Hi friends, guess what?
I graduated college this week!
As of May 19, 2019, I have a Bachelor’s of Arts in Creative Writing with a minor in political science, which sounds Very Official and Fancy. For the past four years, I’ve been spending basically all of my time and energy striving toward this goal and at last I have the result: a piece of paper with my name on it.
(Wait no, wrong school.)
I wanted to talk a bit about my experiences as a creative writing major and in college in general. Maybe some of you out there are hoping to be creative writing majors yourselves. Maybe you’re working toward your degree now. Maybe you’re just morbidly curious about what would compel someone to put themselves through this.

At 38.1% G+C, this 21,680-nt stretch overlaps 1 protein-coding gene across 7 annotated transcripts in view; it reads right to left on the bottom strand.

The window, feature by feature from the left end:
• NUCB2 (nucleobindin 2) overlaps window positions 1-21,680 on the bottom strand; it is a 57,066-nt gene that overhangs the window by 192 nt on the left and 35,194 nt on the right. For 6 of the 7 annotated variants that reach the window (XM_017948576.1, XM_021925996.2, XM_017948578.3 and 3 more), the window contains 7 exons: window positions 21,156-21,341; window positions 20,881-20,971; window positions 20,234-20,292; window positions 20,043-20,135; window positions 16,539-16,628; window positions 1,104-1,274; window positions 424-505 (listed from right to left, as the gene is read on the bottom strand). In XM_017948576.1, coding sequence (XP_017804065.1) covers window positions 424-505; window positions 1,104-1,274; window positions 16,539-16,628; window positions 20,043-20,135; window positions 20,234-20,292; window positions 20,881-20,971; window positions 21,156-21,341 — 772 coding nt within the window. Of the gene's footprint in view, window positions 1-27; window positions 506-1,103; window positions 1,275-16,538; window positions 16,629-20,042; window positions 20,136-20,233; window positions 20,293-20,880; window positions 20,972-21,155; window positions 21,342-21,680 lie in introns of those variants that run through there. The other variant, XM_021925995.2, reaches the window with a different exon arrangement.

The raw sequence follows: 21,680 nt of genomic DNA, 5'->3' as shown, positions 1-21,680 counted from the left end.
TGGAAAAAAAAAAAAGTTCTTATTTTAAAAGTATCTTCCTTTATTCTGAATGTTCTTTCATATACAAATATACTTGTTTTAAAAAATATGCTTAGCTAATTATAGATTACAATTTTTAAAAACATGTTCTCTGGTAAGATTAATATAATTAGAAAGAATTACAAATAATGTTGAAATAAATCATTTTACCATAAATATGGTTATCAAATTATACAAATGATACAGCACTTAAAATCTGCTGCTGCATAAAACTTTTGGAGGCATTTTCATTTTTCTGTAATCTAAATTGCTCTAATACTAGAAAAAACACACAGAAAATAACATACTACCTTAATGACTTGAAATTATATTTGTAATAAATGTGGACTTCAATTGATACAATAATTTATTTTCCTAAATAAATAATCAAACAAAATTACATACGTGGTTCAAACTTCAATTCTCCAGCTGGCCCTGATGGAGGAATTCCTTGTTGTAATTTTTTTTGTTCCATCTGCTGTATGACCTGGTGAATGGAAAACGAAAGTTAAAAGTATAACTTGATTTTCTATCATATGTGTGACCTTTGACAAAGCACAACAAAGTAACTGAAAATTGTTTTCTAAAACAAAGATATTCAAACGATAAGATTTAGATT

College was a weird couple years for me, honestly, and it’s going to take more than a few days for me to sort through everything that I feel about it. But for anyone who’s curious about creative writing or my time as a student, I hope this post is helpful or at least somewhat interesting.
Why did I choose creative writing as my major?
The simple answer for this is that I couldn’t imagine anything else I would want to spend four years studying. I’ve known for as long as I can remember that I loved writing. Going into college, I figured that if I could get graded to read books and write stories, that would be pretty great.
I waited to declare until my sophomore year (that’s second year, for non-Americans) because I wanted to be absolutely sure I wouldn’t discover something else that I was extremely passionate about. Nothing else seemed as interesting to me, so creative writing it was. There was never really any other option for me.